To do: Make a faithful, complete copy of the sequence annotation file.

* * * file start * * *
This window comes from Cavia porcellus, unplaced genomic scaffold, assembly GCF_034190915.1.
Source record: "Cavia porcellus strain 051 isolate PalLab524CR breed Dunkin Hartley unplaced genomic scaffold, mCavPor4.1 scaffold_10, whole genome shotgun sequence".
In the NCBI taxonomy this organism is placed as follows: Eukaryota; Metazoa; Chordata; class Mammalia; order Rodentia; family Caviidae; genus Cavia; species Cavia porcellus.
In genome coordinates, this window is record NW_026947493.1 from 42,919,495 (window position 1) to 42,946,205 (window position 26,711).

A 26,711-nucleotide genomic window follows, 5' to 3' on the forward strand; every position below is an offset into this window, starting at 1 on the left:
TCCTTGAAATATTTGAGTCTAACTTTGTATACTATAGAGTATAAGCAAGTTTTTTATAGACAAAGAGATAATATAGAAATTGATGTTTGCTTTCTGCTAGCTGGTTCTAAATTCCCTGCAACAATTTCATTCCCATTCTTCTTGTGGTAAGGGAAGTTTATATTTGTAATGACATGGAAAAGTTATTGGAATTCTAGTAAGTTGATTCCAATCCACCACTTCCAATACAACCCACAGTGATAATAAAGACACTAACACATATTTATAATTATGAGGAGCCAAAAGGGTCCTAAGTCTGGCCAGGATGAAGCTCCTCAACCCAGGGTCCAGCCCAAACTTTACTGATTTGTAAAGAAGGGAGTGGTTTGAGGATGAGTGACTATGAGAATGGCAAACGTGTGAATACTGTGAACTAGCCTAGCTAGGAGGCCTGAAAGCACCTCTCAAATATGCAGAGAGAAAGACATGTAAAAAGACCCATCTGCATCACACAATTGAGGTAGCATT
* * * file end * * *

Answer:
This window comes from Cavia porcellus, unplaced genomic scaffold, assembly GCF_034190915.1.
Source record: "Cavia porcellus strain 051 isolate PalLab524CR breed Dunkin Hartley unplaced genomic scaffold, mCavPor4.1 scaffold_10, whole genome shotgun sequence".
In the NCBI taxonomy this organism is placed as follows: Eukaryota; Metazoa; Chordata; class Mammalia; order Rodentia; family Caviidae; genus Cavia; species Cavia porcellus.
In genome coordinates, this window is record NW_026947493.1 from 42,919,495 (window position 1) to 42,946,205 (window position 26,711).

A 26,711-nucleotide genomic window follows, 5' to 3' on the forward strand; every position below is an offset into this window, starting at 1 on the left:
TCCTTGAAATATTTGAGTCTAACTTTGTATACTATAGAGTATAAGCAAGTTTTTTATAGACAAAGAGATAATATAGAAATTGATGTTTGCTTTCTGCTAGCTGGTTCTAAATTCCCTGCAACAATTTCATTCCCATTCTTCTTGTGGTAAGGGAAGTTTATATTTGTAATGACATGGAAAAGTTATTGGAATTCTAGTAAGTTGATTCCAATCCACCACTTCCAATACAACCCACAGTGATAATAAAGACACTAACACATATTTATAATTATGAGGAGCCAAAAGGGTCCTAAGTCTGGCCAGGATGAAGCTCCTCAACCCAGGGTCCAGCCCAAACTTTACTGATTTGTAAAGAAGGGAGTGGTTTGAGGATGAGTGACTATGAGAATGGCAAACGTGTGAATACTGTGAACTAGCCTAGCTAGGAGGCCTGAAAGCACCTCTCAAATATGCAGAGAGAAAGACATGTAAAAAGACCCATCTGCATCACACAATTGAGGTAGCATT